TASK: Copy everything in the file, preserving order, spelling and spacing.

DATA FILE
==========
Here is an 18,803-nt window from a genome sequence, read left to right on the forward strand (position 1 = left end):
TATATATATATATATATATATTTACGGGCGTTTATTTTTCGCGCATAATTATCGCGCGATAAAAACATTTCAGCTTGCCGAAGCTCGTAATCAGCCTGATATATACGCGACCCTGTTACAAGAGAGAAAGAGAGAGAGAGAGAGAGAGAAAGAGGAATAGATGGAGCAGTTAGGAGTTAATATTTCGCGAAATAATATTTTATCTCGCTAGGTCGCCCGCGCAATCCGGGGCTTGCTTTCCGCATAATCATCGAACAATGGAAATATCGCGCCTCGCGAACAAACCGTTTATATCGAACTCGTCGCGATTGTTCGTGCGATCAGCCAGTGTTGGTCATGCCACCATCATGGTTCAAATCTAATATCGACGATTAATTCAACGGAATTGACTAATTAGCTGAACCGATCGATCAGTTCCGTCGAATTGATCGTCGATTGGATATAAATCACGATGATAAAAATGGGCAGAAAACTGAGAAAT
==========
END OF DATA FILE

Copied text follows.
Here is an 18,803-nt window from a genome sequence, read left to right on the forward strand (position 1 = left end):
TATATATATATATATATATATTTACGGGCGTTTATTTTTCGCGCATAATTATCGCGCGATAAAAACATTTCAGCTTGCCGAAGCTCGTAATCAGCCTGATATATACGCGACCCTGTTACAAGAGAGAAAGAGAGAGAGAGAGAGAGAGAAAGAGGAATAGATGGAGCAGTTAGGAGTTAATATTTCGCGAAATAATATTTTATCTCGCTAGGTCGCCCGCGCAATCCGGGGCTTGCTTTCCGCATAATCATCGAACAATGGAAATATCGCGCCTCGCGAACAAACCGTTTATATCGAACTCGTCGCGATTGTTCGTGCGATCAGCCAGTGTTGGTCATGCCACCATCATGGTTCAAATCTAATATCGACGATTAATTCAACGGAATTGACTAATTAGCTGAACCGATCGATCAGTTCCGTCGAATTGATCGTCGATTGGATATAAATCACGATGATAAAAATGGGCAGAAAACTGAGAAAT